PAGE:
Modeling Metal Fuels
Simulations show the promise of nanostructured solid-state boron as a fuel.
Gasoline, ethanol, hydrogen and other fluid fuels burn well in air. But in airless environments, solid fuels may work better. Specially designed metals may have the right stuff for fueling tomorrow's submersible vehicles and high-altitude, low-speed aircraft, as well as providing electric and propulsive power for hypersonic spacecraft.
Because metals are high-density energy carriers, their combustion can produce tremendous heat. Combustion of metal particles a few billionths of a meter across requires such low activation energy that even a nine-volt battery can provide enough heat for ignition. Because nanoparticles have considerable surface area, they may collect sufficient oxygen to combust. Thus, nanoparticles require a thin layer of surface rust to prevent self-ignition, a process akin to dry hay catching fire on a hot day.
Researchers at Oak Ridge National Laboratory have studied nanoparticles of iron and aluminum. Compared with gasoline, iron produces twice the energy per unit weight and aluminum yields three times as much. But boron spectacularly provides five times the energy. Unlike hydrocarbon fuels, which produce nitrogen oxides, carbon dioxide and soot upon combustion, ORNL-engineered metallic nano-fuels emit no pollutants.
Supported by ORNL's Laboratory Directed Research and Development (LDRD) program, computational chemist Bobby Sumpter helped investigate solid-state metals as fuels. He and theorists Vincent Meunier, Bill Shelton and Mike Drummond used computers to simulate nanoscale combustion. Simultaneously, experimentalists Parans Paranthaman, Solomon Labinov, Louis Qualls and David Beach carried out numerous laboratory studies that put the fundamental theory, initially proposed by Labinov, to the test.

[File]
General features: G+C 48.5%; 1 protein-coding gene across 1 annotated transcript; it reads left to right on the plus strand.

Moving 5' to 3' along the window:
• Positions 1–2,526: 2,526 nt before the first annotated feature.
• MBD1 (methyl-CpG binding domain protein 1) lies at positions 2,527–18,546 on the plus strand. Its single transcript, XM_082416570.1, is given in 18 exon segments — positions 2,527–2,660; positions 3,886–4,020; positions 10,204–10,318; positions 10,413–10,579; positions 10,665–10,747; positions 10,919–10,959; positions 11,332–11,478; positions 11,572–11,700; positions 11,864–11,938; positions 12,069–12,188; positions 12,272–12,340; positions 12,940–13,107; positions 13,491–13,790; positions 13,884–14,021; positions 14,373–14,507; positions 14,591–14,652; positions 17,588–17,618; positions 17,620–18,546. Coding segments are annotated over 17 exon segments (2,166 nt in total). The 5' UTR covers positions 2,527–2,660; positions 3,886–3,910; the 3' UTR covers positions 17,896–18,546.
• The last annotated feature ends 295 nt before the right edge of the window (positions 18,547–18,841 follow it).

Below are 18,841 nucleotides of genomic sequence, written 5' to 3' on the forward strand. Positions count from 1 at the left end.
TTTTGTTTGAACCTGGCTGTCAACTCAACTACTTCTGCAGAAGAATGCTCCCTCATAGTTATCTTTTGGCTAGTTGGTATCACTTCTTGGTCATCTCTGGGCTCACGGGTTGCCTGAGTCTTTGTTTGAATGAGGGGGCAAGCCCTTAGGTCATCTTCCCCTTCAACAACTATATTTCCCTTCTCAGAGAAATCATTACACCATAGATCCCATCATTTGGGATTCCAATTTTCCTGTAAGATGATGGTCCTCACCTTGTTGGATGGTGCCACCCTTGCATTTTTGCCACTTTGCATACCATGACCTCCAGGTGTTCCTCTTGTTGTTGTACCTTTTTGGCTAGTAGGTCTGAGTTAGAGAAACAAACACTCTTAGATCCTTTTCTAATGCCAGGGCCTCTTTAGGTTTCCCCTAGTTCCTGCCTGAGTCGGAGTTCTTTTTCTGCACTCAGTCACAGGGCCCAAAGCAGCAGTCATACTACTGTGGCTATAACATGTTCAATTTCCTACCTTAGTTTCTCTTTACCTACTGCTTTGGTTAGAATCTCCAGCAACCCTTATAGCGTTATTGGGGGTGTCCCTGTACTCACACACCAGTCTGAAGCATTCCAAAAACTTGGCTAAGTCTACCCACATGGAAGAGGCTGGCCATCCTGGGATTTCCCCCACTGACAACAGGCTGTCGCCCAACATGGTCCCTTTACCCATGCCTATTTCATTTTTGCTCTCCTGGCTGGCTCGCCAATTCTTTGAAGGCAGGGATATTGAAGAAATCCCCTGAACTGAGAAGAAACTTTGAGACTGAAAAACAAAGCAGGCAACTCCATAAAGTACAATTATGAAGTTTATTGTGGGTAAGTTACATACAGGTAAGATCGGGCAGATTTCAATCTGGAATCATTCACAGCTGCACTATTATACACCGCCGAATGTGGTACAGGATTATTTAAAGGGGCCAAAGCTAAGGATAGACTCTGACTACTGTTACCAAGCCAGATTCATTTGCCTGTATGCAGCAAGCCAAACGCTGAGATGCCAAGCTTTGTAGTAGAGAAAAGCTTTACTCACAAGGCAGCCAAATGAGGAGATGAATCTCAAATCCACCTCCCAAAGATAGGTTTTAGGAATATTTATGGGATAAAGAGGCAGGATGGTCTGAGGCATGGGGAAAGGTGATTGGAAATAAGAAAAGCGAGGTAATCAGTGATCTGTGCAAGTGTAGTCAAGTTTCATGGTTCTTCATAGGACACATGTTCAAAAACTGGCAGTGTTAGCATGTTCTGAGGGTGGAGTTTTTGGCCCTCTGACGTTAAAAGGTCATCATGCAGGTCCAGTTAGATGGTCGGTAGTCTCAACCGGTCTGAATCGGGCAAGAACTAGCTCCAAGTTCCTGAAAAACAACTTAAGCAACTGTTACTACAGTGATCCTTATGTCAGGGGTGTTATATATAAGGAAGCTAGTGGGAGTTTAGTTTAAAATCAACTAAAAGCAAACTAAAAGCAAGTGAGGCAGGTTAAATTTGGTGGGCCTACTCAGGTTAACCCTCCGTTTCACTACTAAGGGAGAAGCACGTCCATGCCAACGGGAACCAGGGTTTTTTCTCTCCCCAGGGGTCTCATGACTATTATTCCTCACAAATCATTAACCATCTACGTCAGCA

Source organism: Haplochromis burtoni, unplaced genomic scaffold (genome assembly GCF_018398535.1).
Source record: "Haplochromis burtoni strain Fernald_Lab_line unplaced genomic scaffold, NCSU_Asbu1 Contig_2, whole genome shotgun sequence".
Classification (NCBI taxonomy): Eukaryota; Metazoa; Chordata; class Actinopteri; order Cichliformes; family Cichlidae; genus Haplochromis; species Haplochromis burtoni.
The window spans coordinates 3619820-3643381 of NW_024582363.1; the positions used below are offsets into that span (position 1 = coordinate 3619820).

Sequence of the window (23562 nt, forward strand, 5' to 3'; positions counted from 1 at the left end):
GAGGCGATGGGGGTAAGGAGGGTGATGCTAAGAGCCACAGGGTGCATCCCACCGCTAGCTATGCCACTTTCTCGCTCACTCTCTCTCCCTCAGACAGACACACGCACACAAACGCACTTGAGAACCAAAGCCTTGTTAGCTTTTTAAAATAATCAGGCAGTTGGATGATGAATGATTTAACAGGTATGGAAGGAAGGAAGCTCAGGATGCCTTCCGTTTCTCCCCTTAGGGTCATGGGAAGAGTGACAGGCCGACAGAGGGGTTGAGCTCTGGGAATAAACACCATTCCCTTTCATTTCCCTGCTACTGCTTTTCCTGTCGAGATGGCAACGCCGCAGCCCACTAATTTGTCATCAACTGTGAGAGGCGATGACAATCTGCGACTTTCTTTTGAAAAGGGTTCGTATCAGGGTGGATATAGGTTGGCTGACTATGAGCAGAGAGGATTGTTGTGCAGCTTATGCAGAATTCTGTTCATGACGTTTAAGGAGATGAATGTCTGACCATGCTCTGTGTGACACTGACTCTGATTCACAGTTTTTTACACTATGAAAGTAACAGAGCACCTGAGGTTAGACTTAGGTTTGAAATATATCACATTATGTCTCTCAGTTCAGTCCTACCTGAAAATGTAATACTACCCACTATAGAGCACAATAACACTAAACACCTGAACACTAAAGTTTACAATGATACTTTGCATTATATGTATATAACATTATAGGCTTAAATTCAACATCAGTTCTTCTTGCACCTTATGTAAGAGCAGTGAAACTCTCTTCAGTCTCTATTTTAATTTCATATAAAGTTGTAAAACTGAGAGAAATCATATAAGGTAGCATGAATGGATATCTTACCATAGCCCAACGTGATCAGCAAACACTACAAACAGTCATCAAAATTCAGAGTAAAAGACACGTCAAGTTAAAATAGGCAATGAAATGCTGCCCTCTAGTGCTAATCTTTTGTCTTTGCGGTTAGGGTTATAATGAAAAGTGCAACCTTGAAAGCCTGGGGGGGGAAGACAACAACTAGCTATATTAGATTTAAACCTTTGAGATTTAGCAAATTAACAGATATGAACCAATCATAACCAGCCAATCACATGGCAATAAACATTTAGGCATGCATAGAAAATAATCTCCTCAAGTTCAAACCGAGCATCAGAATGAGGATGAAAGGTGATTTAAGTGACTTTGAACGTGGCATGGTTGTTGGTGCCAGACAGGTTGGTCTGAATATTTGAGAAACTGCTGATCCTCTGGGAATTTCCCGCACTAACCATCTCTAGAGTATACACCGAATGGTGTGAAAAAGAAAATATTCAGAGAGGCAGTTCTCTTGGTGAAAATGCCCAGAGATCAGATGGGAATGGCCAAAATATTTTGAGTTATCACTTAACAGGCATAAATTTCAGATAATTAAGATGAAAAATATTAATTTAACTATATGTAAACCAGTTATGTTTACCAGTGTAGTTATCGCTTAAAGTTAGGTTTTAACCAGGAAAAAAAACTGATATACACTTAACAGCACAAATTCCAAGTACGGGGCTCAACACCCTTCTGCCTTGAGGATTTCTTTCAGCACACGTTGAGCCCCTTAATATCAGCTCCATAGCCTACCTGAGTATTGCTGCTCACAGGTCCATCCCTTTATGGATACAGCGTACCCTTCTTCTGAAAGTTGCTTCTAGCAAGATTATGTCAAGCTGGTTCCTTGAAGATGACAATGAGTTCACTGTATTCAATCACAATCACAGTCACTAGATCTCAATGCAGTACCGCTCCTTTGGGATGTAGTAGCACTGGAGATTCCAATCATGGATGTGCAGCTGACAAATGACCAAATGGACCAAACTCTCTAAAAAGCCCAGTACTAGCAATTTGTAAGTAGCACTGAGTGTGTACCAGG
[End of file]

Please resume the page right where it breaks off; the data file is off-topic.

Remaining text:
Previous ORNL experiments explored how iron nanoparticles burn, how efficient particle combustion is and how likely nano-fuel combustion by-products can be recycled by chemical reduction. That work spawned the world's first paper about metal fuels, published in a 2007 issue of Journal of Energy Resources Technology.
The computational work employed the Cray X1E Phoenix and SGI Altix Ram supercomputers at the National Center for Computational Sciences, ORNL's leadership computing facility, to simulate combustion of boron (B) and boron oxide. Just as stop-action photography reveals events frame by frame, simulation shows every step of combustion at the atomic level. Using models based on quantum mechanics, the center's supercomputers simulated a process that in the real world lasts five trillionths of a second. The supercomputers required only two days to simulate the process with B12 oxidation and two weeks to mirror it with B80.
Boron normally clusters in 12-atom icosahedral structures or flat sheets, each of which oxidizes differently. The researchers sought a material that could resist melting, or loss of structure. They modeled B12 and B24, as well as the particularly stable B80, discovered in 2007 through predictions by theorists at Rice University.
Adsorption and subsequent chemical reaction of just one oxygen molecule was enough to destroy the original structure of B12, the simulations showed. Although B80 tolerated several oxygen molecules, it too ultimately lost its structure. Drummond, Meunier and Sumpter published their initial theoretical studies in spring of 2007 in the Journal of Physical Chemistry A.
Computation has confirmed that combustion of solid-state boron nanoparticles will produce considerable heat, reaching temperatures around 1,300°F. The calculations indicate that a boron particle could be generated with enough adsorbed oxygen for complete combustion. Thus, in theory, boron could work as either an aerobic or anaerobic solid-state fuel.
Armed with that knowledge, the ORNL experimentalists succeeded in burning boron in a combustion chamber but could not sustain the flame. They are working to optimize their test setup. But don't expect to fill up your next car's fuel tank with boron nanoparticles.
Boron will probably be used in more specialized applications. "A major problem with boron is that the nanostructure is lost during the oxidation process," Sumpter says. "Thus, we can't easily recycle it by using chemical reduction, as is the case with iron." Currently, the LDRD team is computationally exploring the encapsulation of boron nanoparticles in an iron or aluminum shell in an attempt to preserve the original nanostructure.—Dawn Levy
Contact: Bobby G. Sumpter
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